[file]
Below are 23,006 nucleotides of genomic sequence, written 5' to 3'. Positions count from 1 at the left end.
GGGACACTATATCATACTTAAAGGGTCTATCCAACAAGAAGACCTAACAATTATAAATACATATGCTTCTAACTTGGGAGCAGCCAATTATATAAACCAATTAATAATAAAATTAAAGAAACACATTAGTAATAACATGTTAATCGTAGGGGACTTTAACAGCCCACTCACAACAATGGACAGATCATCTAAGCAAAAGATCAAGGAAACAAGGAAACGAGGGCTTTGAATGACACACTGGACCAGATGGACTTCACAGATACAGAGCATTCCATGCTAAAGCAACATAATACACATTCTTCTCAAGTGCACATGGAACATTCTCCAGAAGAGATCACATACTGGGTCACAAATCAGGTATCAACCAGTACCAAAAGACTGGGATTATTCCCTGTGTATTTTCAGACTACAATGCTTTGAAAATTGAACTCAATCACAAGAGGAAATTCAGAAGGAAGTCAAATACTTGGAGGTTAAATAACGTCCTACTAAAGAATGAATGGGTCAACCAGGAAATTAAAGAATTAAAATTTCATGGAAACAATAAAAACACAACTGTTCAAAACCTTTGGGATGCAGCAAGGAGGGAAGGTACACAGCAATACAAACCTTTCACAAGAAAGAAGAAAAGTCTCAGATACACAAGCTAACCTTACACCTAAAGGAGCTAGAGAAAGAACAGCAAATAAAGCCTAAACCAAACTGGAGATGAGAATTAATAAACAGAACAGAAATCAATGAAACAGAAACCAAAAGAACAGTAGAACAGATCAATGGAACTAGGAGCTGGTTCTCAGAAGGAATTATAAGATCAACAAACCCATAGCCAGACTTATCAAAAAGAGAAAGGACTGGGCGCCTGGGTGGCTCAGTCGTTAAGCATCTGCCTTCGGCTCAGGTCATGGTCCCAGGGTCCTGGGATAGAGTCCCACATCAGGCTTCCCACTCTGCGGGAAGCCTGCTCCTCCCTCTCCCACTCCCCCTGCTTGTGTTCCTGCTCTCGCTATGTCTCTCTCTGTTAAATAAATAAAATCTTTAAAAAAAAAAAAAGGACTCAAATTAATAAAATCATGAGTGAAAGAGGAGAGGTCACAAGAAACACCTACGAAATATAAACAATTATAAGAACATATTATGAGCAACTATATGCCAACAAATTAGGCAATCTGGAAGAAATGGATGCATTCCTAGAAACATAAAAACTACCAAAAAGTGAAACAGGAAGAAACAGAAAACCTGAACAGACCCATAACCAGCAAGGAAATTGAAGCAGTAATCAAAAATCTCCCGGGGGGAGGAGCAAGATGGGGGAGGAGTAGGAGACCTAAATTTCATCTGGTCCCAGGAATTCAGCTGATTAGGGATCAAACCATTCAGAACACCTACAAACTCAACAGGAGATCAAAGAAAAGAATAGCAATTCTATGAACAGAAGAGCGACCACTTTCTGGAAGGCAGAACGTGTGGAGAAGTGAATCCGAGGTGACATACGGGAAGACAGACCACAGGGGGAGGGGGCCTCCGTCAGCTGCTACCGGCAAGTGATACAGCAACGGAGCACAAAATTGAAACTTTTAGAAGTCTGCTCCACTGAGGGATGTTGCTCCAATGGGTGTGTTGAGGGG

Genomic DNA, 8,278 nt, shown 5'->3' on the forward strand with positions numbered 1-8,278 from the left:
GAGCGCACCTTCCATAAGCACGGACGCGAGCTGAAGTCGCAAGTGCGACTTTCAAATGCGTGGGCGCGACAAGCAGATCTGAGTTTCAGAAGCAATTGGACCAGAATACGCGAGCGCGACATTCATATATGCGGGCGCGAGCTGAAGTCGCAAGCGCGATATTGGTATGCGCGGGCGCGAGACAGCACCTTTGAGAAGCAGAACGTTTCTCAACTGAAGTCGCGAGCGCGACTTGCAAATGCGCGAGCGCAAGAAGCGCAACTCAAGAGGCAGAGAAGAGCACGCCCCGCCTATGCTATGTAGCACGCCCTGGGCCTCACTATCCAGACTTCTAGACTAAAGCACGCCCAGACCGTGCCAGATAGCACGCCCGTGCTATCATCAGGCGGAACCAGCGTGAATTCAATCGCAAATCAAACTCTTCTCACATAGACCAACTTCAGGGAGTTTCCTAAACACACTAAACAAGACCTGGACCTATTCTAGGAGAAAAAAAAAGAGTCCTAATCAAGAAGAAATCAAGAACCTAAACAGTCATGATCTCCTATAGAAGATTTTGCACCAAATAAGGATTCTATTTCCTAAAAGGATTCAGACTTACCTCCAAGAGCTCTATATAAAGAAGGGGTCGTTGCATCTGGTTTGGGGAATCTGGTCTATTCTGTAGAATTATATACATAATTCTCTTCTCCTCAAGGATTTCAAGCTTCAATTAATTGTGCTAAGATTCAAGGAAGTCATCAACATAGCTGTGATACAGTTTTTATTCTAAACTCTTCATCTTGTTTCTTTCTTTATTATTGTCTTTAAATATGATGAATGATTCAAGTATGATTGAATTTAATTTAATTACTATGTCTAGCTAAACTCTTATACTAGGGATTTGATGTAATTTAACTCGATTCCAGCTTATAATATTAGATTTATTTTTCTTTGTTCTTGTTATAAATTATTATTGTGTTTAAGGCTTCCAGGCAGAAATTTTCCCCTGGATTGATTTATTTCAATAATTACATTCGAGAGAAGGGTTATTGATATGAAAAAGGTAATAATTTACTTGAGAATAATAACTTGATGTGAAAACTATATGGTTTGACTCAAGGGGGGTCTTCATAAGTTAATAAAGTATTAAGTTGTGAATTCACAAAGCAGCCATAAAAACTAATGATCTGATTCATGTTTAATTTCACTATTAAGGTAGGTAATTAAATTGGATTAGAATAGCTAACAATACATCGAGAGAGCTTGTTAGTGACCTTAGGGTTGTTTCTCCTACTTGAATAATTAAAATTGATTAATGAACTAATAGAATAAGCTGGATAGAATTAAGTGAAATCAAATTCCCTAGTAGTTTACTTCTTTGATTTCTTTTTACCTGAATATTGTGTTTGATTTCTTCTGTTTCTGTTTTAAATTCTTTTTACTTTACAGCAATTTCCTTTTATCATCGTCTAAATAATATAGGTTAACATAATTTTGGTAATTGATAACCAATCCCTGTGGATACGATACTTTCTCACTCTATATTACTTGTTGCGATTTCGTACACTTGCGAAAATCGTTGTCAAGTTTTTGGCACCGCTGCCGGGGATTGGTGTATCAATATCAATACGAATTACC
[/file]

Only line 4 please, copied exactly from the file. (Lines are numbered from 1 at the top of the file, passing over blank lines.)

GAGCGCACCTTCCATAAGCACGGACGCGAGCTGAAGTCGCAAGTGCGACTTTCAAATGCGTGGGCGCGACAAGCAGATCTGAGTTTCAGAAGCAATTGGACCAGAATACGCGAGCGCGACATTCATATATGCGGGCGCGAGCTGAAGTCGCAAGCGCGATATTGGTATGCGCGGGCGCGAGACAGCACCTTTGAGAAGCAGAACGTTTCTCAACTGAAGTCGCGAGCGCGACTTGCAAATGCGCGAGCGCAAGAAGCGCAACTCAAGAGGCAGAGAAGAGCACGCCCCGCCTATGCTATGTAGCACGCCCTGGGCCTCACTATCCAGACTTCTAGACTAAAGCACGCCCAGACCGTGCCAGATAGCACGCCCGTGCTATCATCAGGCGGAACCAGCGTGAATTCAATCGCAAATCAAACTCTTCTCACATAGACCAACTTCAGGGAGTTTCCTAAACACACTAAACAAGACCTGGACCTATTCTAGGAGAAAAAAAAAGAGTCCTAATCAAGAAGAAATCAAGAACCTAAACAGTCATGATCTCCTATAGAAGATTTTGCACCAAATAAGGATTCTATTTCCTAAAAGGATTCAGACTTACCTCCAAGAGCTCTATATAAAGAAGGGGTCGTTGCATCTGGTTTGGGGAATCTGGTCTATTCTGTAGAATTATATACATAATTCTCTTCTCCTCAAGGATTTCAAGCTTCAATTAATTGTGCTAAGATTCAAGGAAGTCATCAACATAGCTGTGATACAGTTTTTATTCTAAACTCTTCATCTTGTTTCTTTCTTTATTATTGTCTTTAAATATGATGAATGATTCAAGTATGATTGAATTTAATTTAATTACTATGTCTAGCTAAACTCTTATACTAGGGATTTGATGTAATTTAACTCGATTCCAGCTTATAATATTAGATTTATTTTTCTTTGTTCTTGTTATAAATTATTATTGTGTTTAAGGCTTCCAGGCAGAAATTTTCCCCTGGATTGATTTATTTCAATAATTACATTCGAGAGAAGGGTTATTGATATGAAAAAGGTAATAATTTACTTGAGAATAATAACTTGATGTGAAAACTATATGGTTTGACTCAAGGGGGGTCTTCATAAGTTAATAAAGTATTAAGTTGTGAATTCACAAAGCAGCCATAAAAACTAATGATCTGATTCATGTTTAATTTCACTATTAAGGTAGGTAATTAAATTGGATTAGAATAGCTAACAATACATCGAGAGAGCTTGTTAGTGACCTTAGGGTTGTTTCTCCTACTTGAATAATTAAAATTGATTAATGAACTAATAGAATAAGCTGGATAGAATTAAGTGAAATCAAATTCCCTAGTAGTTTACTTCTTTGATTTCTTTTTACCTGAATATTGTGTTTGATTTCTTCTGTTTCTGTTTTAAATTCTTTTTACTTTACAGCAATTTCCTTTTATCATCGTCTAAATAATATAGGTTAACATAATTTTGGTAATTGATAACCAATCCCTGTGGATACGATACTTTCTCACTCTATATTACTTGTTGCGATTTCGTACACTTGCGAAAATCGTTGTCAAGTTTTTGGCACCGCTGCCGGGGATTGGTGTATCAATATCAATACGAATTACC